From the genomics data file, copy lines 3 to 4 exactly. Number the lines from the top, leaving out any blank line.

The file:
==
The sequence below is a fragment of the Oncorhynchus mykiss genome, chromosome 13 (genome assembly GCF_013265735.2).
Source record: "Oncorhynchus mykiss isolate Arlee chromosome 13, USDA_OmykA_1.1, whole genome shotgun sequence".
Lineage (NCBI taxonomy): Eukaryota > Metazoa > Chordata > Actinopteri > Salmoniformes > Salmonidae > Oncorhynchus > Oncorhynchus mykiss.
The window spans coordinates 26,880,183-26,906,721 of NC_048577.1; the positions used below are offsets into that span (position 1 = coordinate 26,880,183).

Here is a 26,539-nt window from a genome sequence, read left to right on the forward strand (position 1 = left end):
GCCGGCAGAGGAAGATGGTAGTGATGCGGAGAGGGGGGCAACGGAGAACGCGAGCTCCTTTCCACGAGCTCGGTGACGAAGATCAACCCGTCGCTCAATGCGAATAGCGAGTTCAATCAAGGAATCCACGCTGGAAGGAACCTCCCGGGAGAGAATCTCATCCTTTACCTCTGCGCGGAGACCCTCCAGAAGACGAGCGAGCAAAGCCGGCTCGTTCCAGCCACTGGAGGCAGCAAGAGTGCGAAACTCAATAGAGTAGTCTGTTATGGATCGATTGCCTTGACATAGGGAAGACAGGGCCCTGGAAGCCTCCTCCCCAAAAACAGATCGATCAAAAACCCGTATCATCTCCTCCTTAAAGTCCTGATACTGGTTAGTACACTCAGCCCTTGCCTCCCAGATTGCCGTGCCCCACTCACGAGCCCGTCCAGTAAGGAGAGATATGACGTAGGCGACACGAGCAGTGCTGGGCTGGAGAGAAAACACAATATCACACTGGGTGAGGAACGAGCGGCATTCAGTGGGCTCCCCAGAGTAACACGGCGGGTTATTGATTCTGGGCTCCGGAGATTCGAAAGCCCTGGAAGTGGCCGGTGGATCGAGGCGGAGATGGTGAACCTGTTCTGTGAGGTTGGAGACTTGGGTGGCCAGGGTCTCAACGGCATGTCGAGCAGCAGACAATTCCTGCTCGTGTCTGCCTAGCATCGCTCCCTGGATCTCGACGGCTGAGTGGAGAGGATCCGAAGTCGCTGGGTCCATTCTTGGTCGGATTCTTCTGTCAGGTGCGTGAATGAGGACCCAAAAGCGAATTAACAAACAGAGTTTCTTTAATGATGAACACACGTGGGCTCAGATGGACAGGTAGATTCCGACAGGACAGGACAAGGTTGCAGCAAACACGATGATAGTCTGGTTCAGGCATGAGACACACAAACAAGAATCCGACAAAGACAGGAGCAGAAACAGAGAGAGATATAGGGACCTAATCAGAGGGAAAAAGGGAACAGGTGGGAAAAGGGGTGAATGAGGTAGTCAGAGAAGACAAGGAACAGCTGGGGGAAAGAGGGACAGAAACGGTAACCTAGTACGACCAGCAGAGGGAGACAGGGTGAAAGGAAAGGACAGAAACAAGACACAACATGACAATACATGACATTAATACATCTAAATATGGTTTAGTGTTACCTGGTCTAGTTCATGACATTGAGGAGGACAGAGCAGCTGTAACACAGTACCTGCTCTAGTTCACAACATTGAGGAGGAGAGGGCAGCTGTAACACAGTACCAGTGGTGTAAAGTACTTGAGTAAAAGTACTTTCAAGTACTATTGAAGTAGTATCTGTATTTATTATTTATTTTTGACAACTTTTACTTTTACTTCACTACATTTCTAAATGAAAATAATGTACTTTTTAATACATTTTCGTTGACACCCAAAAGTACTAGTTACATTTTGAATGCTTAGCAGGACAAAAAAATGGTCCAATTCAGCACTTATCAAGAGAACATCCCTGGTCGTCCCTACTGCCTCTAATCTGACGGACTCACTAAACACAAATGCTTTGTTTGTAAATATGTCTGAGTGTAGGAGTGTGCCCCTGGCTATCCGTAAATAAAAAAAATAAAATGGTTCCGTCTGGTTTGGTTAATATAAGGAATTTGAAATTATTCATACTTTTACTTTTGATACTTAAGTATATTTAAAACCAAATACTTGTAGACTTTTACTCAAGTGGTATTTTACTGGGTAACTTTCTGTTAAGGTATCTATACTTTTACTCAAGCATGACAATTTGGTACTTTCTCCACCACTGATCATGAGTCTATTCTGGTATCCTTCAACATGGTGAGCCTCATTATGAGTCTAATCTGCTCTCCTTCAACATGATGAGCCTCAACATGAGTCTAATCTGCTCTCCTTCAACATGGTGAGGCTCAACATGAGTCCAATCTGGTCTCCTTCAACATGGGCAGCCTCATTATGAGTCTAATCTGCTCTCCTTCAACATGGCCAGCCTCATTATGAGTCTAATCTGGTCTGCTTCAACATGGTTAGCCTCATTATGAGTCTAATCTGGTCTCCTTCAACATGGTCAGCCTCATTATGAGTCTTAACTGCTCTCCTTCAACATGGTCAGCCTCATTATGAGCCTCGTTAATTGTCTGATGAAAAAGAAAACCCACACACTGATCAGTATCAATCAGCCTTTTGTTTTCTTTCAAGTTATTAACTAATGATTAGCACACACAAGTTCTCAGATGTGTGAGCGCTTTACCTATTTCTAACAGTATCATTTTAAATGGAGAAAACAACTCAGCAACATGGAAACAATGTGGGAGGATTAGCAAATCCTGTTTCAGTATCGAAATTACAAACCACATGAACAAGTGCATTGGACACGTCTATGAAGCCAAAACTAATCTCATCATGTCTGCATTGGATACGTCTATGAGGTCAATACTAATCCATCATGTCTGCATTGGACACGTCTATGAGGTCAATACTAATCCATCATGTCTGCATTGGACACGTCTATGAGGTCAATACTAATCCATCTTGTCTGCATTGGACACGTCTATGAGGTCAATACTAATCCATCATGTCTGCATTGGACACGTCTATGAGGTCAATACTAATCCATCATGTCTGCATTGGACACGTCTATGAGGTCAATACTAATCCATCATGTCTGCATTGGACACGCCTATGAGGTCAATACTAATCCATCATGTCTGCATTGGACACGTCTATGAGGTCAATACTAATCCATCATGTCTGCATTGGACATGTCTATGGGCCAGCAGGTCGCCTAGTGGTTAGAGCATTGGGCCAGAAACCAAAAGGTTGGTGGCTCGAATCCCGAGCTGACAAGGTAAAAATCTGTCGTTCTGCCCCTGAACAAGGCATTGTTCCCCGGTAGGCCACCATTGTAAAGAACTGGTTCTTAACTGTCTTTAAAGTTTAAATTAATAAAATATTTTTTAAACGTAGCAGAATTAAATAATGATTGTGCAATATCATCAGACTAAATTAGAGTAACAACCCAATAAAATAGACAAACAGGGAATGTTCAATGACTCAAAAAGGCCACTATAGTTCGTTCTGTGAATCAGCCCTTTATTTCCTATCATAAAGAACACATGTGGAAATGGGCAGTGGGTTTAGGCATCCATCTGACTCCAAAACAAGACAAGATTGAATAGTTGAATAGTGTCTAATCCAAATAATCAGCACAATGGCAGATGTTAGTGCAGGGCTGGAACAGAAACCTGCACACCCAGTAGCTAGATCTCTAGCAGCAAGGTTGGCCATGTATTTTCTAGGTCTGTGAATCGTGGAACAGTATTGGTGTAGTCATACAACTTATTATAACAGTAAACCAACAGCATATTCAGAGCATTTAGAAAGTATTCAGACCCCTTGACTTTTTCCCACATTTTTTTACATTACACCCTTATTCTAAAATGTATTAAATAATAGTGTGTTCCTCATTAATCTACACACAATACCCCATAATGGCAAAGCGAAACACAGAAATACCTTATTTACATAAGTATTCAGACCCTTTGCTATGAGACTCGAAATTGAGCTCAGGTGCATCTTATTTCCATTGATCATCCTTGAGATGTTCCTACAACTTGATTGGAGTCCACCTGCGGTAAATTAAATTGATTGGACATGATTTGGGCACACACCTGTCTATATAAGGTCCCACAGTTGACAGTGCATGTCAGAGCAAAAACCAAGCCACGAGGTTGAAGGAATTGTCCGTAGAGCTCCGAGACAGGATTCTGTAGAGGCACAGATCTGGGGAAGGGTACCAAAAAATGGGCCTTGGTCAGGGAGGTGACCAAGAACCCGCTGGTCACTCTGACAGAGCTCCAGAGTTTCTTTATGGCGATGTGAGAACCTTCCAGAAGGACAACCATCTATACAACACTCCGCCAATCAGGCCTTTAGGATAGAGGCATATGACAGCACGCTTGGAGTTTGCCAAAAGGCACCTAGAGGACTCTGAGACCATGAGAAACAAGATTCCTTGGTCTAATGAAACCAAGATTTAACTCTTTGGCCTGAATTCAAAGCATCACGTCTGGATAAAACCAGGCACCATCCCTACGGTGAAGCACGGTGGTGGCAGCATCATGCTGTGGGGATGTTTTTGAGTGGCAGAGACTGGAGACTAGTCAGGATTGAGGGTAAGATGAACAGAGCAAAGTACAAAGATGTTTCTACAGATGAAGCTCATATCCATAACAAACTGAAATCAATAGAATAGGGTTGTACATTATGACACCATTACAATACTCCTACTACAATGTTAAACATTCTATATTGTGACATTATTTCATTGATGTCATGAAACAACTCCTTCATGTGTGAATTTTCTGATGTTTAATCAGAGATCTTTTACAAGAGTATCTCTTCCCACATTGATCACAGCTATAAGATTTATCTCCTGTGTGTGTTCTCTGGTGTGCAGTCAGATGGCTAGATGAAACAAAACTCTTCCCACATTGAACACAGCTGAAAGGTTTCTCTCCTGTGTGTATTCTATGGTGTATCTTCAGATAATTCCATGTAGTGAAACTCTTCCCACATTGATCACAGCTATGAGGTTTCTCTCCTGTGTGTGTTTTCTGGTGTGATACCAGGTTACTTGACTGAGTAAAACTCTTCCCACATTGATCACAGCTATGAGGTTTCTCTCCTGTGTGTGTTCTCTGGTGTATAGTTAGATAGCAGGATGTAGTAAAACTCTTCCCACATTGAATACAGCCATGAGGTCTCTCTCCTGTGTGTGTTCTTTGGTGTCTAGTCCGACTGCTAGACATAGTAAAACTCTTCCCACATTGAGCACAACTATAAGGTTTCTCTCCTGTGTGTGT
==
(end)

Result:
Lineage (NCBI taxonomy): Eukaryota > Metazoa > Chordata > Actinopteri > Salmoniformes > Salmonidae > Oncorhynchus > Oncorhynchus mykiss.
The window spans coordinates 26,880,183-26,906,721 of NC_048577.1; the positions used below are offsets into that span (position 1 = coordinate 26,880,183).